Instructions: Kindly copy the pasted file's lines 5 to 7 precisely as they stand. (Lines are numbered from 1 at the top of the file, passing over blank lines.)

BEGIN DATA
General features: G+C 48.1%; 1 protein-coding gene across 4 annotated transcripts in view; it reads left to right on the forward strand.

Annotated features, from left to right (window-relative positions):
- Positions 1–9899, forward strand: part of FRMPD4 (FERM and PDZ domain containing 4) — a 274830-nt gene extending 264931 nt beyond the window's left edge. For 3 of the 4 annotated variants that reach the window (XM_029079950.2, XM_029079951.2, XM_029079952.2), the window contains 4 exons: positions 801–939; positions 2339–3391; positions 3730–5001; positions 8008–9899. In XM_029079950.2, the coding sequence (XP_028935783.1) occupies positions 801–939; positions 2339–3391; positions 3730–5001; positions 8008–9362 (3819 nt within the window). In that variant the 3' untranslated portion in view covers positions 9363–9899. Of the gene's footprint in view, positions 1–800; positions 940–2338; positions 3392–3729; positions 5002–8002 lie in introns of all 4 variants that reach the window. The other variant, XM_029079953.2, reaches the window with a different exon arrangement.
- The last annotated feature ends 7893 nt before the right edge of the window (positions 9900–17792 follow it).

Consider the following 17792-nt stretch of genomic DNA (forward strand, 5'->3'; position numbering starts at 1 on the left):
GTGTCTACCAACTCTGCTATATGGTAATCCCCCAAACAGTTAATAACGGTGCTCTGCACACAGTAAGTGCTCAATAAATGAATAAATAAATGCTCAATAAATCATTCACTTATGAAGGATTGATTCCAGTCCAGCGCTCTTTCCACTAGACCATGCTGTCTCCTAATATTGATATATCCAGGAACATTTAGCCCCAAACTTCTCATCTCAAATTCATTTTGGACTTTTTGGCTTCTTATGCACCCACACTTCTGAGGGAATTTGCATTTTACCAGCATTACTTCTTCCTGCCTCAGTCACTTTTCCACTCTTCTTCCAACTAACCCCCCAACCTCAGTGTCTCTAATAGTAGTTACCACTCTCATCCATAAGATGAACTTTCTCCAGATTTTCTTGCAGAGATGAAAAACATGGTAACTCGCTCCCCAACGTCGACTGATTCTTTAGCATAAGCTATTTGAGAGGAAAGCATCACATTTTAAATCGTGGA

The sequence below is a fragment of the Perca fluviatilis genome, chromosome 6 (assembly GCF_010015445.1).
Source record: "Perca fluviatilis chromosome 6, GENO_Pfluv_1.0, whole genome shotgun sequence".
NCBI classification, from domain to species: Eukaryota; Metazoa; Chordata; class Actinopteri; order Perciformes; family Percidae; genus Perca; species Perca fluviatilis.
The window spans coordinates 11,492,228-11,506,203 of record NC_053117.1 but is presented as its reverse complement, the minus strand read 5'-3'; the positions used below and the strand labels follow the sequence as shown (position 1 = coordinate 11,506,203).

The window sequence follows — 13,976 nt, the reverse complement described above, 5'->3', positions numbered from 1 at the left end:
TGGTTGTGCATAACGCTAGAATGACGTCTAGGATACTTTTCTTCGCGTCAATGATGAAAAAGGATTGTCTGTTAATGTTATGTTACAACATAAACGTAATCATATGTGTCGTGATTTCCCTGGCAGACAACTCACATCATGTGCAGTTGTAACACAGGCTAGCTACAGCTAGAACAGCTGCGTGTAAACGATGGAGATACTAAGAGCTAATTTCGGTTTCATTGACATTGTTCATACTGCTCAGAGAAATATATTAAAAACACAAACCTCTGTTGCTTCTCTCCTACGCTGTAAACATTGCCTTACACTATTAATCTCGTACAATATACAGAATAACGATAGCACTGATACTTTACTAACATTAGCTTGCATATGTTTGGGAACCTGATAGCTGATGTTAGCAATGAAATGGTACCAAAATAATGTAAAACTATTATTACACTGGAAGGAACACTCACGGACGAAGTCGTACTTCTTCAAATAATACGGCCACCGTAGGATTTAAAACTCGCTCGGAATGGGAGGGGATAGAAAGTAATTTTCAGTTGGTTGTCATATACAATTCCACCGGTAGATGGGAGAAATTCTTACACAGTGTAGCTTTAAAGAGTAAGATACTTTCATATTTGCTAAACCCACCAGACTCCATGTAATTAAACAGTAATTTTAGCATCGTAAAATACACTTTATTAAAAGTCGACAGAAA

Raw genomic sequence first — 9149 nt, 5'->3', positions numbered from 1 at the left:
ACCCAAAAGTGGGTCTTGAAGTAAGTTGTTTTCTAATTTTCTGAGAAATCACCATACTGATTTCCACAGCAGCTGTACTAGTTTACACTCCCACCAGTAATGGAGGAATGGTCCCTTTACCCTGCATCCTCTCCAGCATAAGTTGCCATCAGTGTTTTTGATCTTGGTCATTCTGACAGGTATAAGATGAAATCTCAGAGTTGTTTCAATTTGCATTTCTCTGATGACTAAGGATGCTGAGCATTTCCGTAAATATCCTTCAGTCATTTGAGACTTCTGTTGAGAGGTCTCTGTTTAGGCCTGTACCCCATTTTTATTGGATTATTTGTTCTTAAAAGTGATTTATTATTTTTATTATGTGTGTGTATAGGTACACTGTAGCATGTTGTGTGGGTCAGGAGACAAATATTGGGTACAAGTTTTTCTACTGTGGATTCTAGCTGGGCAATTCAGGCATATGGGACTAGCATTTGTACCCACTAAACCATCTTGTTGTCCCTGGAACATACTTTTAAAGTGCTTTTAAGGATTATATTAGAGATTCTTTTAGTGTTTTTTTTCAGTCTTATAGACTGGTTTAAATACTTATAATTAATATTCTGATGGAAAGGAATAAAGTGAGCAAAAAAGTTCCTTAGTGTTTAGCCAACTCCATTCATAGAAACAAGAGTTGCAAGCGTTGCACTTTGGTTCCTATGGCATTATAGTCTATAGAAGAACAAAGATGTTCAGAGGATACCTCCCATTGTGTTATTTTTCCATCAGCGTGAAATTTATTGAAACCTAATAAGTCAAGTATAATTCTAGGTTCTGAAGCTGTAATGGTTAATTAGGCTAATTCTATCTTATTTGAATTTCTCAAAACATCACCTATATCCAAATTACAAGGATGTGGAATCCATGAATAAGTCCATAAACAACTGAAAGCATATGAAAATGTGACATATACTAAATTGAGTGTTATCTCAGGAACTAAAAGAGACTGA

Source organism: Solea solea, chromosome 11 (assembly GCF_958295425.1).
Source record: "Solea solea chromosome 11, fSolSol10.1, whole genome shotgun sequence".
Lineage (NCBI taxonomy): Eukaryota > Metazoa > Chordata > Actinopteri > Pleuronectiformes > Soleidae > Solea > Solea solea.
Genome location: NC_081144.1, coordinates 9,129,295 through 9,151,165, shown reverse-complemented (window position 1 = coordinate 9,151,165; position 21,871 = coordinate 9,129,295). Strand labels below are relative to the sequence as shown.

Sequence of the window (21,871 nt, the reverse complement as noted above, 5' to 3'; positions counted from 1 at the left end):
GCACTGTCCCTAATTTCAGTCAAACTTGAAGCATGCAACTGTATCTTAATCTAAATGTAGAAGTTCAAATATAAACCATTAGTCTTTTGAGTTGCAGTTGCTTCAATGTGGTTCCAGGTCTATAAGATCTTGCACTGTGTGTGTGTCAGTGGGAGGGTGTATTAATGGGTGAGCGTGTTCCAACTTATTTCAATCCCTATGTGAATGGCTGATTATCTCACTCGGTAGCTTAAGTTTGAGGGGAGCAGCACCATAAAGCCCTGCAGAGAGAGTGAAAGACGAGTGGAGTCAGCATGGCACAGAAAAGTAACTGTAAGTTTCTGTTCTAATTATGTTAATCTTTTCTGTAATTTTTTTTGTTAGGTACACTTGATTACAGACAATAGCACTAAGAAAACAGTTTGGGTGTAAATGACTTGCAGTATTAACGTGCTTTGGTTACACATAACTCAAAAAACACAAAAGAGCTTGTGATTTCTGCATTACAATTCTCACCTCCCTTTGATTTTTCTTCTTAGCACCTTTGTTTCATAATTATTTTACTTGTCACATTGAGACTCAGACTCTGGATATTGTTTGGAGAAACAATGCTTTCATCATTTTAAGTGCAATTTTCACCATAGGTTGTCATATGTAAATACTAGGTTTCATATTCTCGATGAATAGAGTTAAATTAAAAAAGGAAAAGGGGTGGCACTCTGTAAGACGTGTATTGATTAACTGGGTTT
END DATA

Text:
Consider the following 17792-nt stretch of genomic DNA (forward strand, 5'->3'; position numbering starts at 1 on the left):
GTGTCTACCAACTCTGCTATATGGTAATCCCCCAAACAGTTAATAACGGTGCTCTGCACACAGTAAGTGCTCAATAAATGAATAAATAAATGCTCAATAAATCATTCACTTATGAAGGATTGATTCCAGTCCAGCGCTCTTTCCACTAGACCATGCTGTCTCCTAATATTGATATATCCAGGAACATTTAGCCCCAAACTTCTCATCTCAAATTCATTTTGGACTTTTTGGCTTCTTATGCACCCACACTTCTGAGGGAATTTGCATTTTACCAGCATTACTTCTTCCTGCCTCAGTCACTTTTCCACTCTTCTTCCAACTAACCCCCCAACCTCAGTGTCTCTAATAGTAGTTACCACTCTCATCCATAAGATGAACTTTCTCCAGATTTTCTTGCAGAGATGAAAAACATGGTAACTCGCTCCCCAACGTCGACTGATTCTTTAGCATAAGCTATTTGAGAGGAAAGCATCACATTTTAAATCGTGGA

The sequence below is a fragment of the Perca fluviatilis genome, chromosome 6 (assembly GCF_010015445.1).